Having first been elected to the state Senate in 2003, Boasso hasn't had much time to incur any real political enemies. When it comes to fund raising, he has one benefit Campbell doesn't: personal wealth. He has amassed a fortune raising cattle and farming pine, but the bulk of his income is derived from Boasso America Corporation, a national network of tank-container facilities for rail, road and marine. (The company also dabbles in everything from bulk-liquid transportation to emergency-response tank-trucks.) Boasso can be extravagant; he has a ranch housing zebras and other exotic animals. He's passionate and compassionate, too, spending countless dollars to help his neighbors recover. In fact, he hotwired a school bus in the desperate days following Hurricane Katrina to personally evacuate people from St. Bernard Parish.
More than any other candidate running, or thinking of running, Boasso has the most intriguing story to tell. The Louisiana Republican Party, however, has already endorsed Jindal, despite the fact that qualifying is months away. The decision infuriated Boasso, but it ultimately probably didn't matter much. From the starting gate, Boasso has kept a sense of autonomy in his camp, and there were even rumors early on he would run as an independent. "Let's demand we check party labels at the front door and do what's right for the people," Boasso says.
Roger F. Villere Jr., state GOP chairman, contends Boasso wasn't overlooked but says the party wanted to be prepared to take over the mansion. "We took this action because we believe that we must send an immediate and unmistakable message to the voters," he says. By making that call, Villere and Louisiana's Republicans may lose a vibrant spokesman, as well as someone with deep pockets, because Boasso is openly flirting with every other party but the GOP.
The strategy might work well for Boasso, who has only released vague parts of his agenda thus far. It certainly worked for former Gov. Mike Foster, who switched from Democrat to Republican in the 1995 contest before taking the whole enchilada.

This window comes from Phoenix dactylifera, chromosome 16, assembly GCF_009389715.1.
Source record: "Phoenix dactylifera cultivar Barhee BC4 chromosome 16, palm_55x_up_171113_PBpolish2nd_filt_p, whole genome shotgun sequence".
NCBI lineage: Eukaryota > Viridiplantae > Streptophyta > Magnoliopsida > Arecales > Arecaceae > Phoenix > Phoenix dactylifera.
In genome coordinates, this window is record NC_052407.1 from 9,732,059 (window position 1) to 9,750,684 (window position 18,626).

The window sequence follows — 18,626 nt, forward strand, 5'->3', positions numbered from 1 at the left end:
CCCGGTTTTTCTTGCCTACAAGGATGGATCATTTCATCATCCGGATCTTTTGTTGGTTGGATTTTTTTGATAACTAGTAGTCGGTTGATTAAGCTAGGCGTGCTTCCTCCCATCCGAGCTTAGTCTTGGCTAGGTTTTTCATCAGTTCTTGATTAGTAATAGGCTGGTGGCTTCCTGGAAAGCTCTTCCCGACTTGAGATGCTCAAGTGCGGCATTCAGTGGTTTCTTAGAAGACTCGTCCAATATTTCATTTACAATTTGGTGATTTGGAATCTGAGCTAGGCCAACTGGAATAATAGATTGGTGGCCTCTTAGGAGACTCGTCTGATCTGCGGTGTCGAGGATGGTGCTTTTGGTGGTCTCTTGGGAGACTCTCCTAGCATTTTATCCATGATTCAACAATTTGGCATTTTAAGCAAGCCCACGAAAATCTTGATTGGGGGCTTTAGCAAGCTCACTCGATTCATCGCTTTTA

Whatever Boasso does, he better do it fast. The news of his potential jump might be exciting fodder for political junkies, but if it persists for too long, it could overshadow his entire message and hamper any chance he has of boosting his fall numbers, says Joshua Stockley, former president of Louisiana Political Science Association and professor of government at Nicholls State University.
"This may be a shrewd move to up his name recognition statewide, but if he keeps shopping around like this there is a real danger people will talk more about the switch than his agenda," Stockley says. "Both he and Campbell are second-tier candidates, and they're both looking for ways to increase their stock."
Mettenberger injured his left knee while unloading a 32-yard completion in the fourth quarter of No. 14 LSU's 31-27 victory over Arkansas last Friday, and LSU coach Les Miles confirmed the severity of the injury on Wednesday.
An ordinance to phase out a 2 percent rebate to Lafayette merchants for collecting and remitting on time sales taxes cleared the City-Parish Council by a 6-3 vote.
Louisianans are the fourth most likely to use profanity yet also the fourth most likely to be courteous. So, please, just kiss my a** ... if it’s not too much trouble.
The state Coastal Protection and Restoration Authority voted Tuesday to authorize two lawsuits against the U.S. Army Corps of Engineers.